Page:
LBM Confidential: Buyers, sellers and the keys to a good match
If a lumberyard owner has decided to sell, the next question shouldn’t be: “How do I find a buyer?” The next question should be: “Of the buyers out there, which is the right one for me?”
Having assisted in nearly 100 transactions, my first and constant concern is confidentiality. Rumors of a sale make employees, customers, and even vendors nervous. Remember, even if you find the right buyer, there’s no guarantee the deal will succeed. This makes confidentiality even more important. Rumor of a sale can be bad, but news
of a failed sale can be a disaster.
Pick a buyer you can trust to maintain strict confidentiality throughout the entire transaction. Even with the right buyer at the table, the deal will take time. My quickest deal took four months. My longest took 19 years. Maintain confidentiality until the deal looks certain and key employees need to be informed.
Price, price and price.
We’ve all heard that old saying: “Everything’s for sale at the right price.” But the truth is that most things are for sale at the wrong price. You may have picked the perfect buyer, but if you have an unrealistic price, then you’re probably wasting your time. Agree on a ballpark price and terms before you spend a lot of time and money on due diligence.
I’ve found that the right buyer won’t make a low-ball offer. Even if they are a perfect match regarding corporate structure and philosophy, leaving money on the table will leave a bitter taste.
The right buyer is the buyer willing to pay the right price, and this buyer knows that the wrong price will leave a bitter taste in the mouth of the seller, perhaps for years to come.
Remember also that your desired price may be an emotional one, and your buyer isn’t buying based upon your needs. They’re buying based on their needs.
Every deal is different, but let’s look at a couple of examples.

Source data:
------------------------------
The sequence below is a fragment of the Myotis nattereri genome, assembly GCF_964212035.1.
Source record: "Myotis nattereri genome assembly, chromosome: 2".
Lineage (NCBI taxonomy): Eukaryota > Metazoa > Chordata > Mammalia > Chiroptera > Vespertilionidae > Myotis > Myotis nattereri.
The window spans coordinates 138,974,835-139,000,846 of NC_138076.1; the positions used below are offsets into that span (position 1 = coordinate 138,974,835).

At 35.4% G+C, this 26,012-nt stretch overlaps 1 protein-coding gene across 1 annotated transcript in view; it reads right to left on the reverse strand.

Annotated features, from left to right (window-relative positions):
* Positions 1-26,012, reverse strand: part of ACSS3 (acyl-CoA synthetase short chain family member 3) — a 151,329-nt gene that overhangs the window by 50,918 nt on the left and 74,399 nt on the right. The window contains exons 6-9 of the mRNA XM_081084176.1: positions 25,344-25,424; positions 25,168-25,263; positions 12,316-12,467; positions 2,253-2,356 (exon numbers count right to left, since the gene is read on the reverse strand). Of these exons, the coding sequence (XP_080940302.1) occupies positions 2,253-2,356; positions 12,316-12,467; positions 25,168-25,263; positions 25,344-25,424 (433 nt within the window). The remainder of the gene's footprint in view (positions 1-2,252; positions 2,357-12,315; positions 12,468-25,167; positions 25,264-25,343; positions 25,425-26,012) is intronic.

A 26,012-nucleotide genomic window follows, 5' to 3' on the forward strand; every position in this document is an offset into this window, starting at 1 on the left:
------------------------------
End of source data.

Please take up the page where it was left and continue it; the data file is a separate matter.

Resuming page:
Yard A started its drywall distributorship 10 years ago and it’s grown into a profitable business. Lots of employees have come and gone, and the decision is made to sell. The owner’s goal from day one was simply to make money. Then it’s a simple choice: You go with the buyer who pays the most money.
Other considerations still remain: How long does the new owner want you to stay around? Will you sign an employment agreement? Do you want cashed out? Are you willing to finance part of the purchase price? Are you willing to enter into an earn out agreement?
This is a case in which working with an intermediary or consultant proves valuable.
They have likely dealt with most if not all the major buyers in your industry. And while they shouldn’t reveal confidential details of past transaction, than can share with you which buyers pay the most, how good they are with confidentiality, and how smooth their transactions go.
HBSDealer and other industry publications are excellent sources to find the names of companies involved in acquisitions. Don’t hesitate to contact the owner and find out how they feel about the new buyer. Should you decide to go with their buyer, chances are your transaction will be a mirror of their transaction.
Now let’s look at Yard B. It’s been around for 75 years and there’s a picture of the founder hanging behind the owner’s desk. Many of the employees have worked in this iconic community-centric business for years and have become part of the owner’s family. Price may not be the owner’s top consideration. Picking a buyer who will protect the employees and grow the company might be as important here as the sales price.
A few years ago I completed a transaction in Texas in which there were three buyers. All were strong companies, good operators, and cash buyers. After spending considerable time getting to know each of the buyers the seller actually went with the lowest offer. Not much lower, but lower.
Why take less money? All the reasons above, plus: the buyer chosen was the one that agreed not to interfere with the day-to-day operations, make no personnel changes without the seller’s permission, and invest money in needed capital improvements.
Often times your best buyer is your best competitor. But tread lightly. Confidentiality can be extremely difficult in these cases. This buyer knows your market, your vendors, and probably many of your customers and employees. If they acquire your business then they eliminate a competitor. They avoid the costs and risks associated with a startup. But if the deal doesn’t go through, they know even more about you.